F.A.T.A.L. Playtest Review by Mark Jones on 29/01/02
Style: 4 (Classy and well done)
Substance: 5 (Excellent!)
I dare to both name and review F.A.T.A.L. (the game that must not be named), because our group had fun exploring the mechanics of this sound gaming system.
Company/Publisher: Fatal Games
Page count: 700
Year published: 2002
Comp copy?: no
Playtest Review by Mark Jones on 29/01/02
Genre tags: Fantasy Historical
My name is Mark Jones and I love rpg.net. By casually surfing this site, I discovered the most controversial game appears to be F.A.T.A.L., nicknamed the Game That Must Not Be Named. Curious what the commotion was all about, I went straight to the source, www.fatalgames.com/ and downloaded it.
First, I browsed it out of curiosity, expecting to reach the same conclusion as the local crowd. While I did happen across sexual material, I was not offended but found it funny. Despite the juvenile nature of the sexual features and jokes throughout, I took it with good nature because of the dynamic testosterone levels of my collegiate gaming group and previous experiences as both a player and GM in a variety of systems. Otherwise, I was overwhelmed with detail. At first, the amount of detail turned me off to the game. Slowly, as I became more familiar with the prolific charts, I realized that they were well-conceived. Due to the details, it is apparent that it was designed for experienced, not novice, gamers. I wondered how many experienced players could absorb a system of this magnitude.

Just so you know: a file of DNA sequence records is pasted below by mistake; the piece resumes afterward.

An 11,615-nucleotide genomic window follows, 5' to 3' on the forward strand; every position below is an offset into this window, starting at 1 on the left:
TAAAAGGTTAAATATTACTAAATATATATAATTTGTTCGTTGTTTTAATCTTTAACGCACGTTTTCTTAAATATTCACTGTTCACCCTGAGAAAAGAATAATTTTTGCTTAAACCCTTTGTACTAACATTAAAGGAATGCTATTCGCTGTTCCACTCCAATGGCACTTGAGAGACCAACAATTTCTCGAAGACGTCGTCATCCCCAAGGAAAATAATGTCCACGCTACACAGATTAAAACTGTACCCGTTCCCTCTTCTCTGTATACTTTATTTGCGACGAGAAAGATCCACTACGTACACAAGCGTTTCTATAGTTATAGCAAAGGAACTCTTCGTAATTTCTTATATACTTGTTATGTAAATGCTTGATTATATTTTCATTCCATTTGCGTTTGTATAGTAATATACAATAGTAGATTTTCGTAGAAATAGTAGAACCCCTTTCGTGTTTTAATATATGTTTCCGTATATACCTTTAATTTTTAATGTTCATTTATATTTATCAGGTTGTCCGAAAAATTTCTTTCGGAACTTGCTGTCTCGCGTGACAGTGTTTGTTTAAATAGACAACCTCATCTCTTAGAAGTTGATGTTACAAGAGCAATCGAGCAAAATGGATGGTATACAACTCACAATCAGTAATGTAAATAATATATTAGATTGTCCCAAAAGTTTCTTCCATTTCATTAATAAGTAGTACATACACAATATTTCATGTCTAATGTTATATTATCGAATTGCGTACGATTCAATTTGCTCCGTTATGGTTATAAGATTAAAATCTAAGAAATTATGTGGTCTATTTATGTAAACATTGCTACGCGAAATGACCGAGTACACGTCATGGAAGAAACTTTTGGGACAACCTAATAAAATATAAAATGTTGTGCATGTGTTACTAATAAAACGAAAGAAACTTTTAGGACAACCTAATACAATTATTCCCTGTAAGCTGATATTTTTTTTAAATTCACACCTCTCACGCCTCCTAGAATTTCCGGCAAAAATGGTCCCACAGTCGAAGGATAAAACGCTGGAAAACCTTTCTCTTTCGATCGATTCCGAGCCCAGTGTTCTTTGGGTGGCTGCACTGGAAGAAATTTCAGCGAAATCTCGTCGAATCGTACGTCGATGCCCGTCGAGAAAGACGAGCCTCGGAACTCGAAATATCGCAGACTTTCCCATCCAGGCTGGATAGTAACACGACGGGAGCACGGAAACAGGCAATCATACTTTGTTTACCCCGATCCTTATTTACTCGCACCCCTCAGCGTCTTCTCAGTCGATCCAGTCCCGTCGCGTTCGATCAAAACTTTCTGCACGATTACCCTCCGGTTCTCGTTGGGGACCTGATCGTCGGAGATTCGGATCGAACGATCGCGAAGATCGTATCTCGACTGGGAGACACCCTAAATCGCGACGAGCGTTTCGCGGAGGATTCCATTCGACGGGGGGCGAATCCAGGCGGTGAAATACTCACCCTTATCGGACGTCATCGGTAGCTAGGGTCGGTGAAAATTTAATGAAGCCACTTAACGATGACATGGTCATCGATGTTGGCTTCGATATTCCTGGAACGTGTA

Just for kicks, I introduced the game to my group. Some were discouraged from the start, but two others plunged into it with wildfire. Before you know it, we were gathered for a usual session and couldn't stop jeering at the crazy listings of spells, random magical effects, and ingredients. We decided to read it and give it a try next time.
Our group didn't exercise the sexual material, but focused on the mechanics of skills and combat. Probably the favored aspect was that life points (aka hit points) do not increase with level, keeping players in a realistic power range, unless they get magic items I suppose. The combat system took a little getting used to, but in the end proved not only playable but enjoyable. In a few instances, ambiguities arose regarding initiative. The skills system was easy to adopt. The 'learning curve' for the skills could be advice for the game itself -- make F.A.T.A.L. easier to learn.
Overall, I'm impressed by the effort that went into the game, and think the game mechanics are sound and well-reasoned with a few easily corrected exceptions. I'm glad to see a system without the dorkiness of the others. The bottom line of a game is whether or not it is fun to play, and F.A.T.A.L. delivered. I'm sure I'll get flamed for eons for moderately supporting a game so widely shunned here, but I don't care. I can't wait to play again, and live to have a sorceror cast 'perpetual orgasm' on my enemies!